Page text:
28 Sep 2020
More than $55m was transferred in and out of suspicious bank accounts linked to Lamine Diack, the disgraced former head of global athletics, and his son, Papa Massata, according to a huge leak of secret financial documents.
Last week the Diacks were sent to prison for their part in the Russian doping scandal, in which 23 athletes paid around £3m in bribes to have their positive tests hidden. However, the two men are also being investigated by French prosecutors, who believe that the Tokyo Olympics was secured by millions of dollars in bribes laundered through the international banking system.
Jean-François Bohnert, the head of France’s National Financial Prosecutor’s Office, confirmed to NBC News that the Diacks are a focus of the Tokyo bid case. “We see some mechanism of corruption associated with the Olympic Games,” he added. “Our place is … to trace and track when corruption is at stake.”
NBC said it had seen secret bank records obtained as part of the leaked FinCEN files which listed 112 transactions totalling more than $55m flowing in and out of bank accounts linked to the Diacks, including accounts tied to the Russian doping scandal.
It said that one of the documents traced the flow of $2.3m from a bank account belonging to the Tokyo Organising Committee at the time it was trying to secure the Olympics – which went to an account in Singapore controlled by a friend of Massata Diack’s around the time of the 2013 vote selecting Tokyo as the host city for the 2020 Games.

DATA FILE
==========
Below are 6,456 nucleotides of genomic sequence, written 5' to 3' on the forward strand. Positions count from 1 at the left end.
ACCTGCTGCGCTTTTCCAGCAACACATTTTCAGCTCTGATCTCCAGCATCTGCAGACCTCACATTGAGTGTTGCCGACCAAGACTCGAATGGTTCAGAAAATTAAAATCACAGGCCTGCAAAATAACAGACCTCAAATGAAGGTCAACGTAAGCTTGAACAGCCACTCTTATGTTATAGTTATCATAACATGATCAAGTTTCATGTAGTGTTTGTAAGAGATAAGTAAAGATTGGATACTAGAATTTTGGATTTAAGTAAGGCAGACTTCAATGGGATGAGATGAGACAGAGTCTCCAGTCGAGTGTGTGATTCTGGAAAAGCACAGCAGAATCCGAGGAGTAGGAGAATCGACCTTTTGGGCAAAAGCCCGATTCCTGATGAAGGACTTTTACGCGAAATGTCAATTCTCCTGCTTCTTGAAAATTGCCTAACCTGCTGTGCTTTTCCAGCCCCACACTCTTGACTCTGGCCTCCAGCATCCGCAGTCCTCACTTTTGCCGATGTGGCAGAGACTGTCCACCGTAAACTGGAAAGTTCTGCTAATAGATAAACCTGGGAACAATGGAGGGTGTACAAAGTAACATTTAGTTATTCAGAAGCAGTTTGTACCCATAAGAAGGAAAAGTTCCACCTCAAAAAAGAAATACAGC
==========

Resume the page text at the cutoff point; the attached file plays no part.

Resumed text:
Hundreds of thousands of dollars were then sent from Singapore to accounts controlled by the Diacks in Senegal, according to the document, as well as to luxury car dealerships in Dubai, a jewellery dealer in the United Arab Emirates and a travel company based in Senegal.
The records, known as suspicious activity reports, or SARs, are filed by banks and other financial institutions to alert law enforcement to potentially illegal transactions, but they do not necessarily represent evidence of illegal activity, it added.
By Sean Ingle, The Guardian, 25 September 2020
Read more at The Guardian
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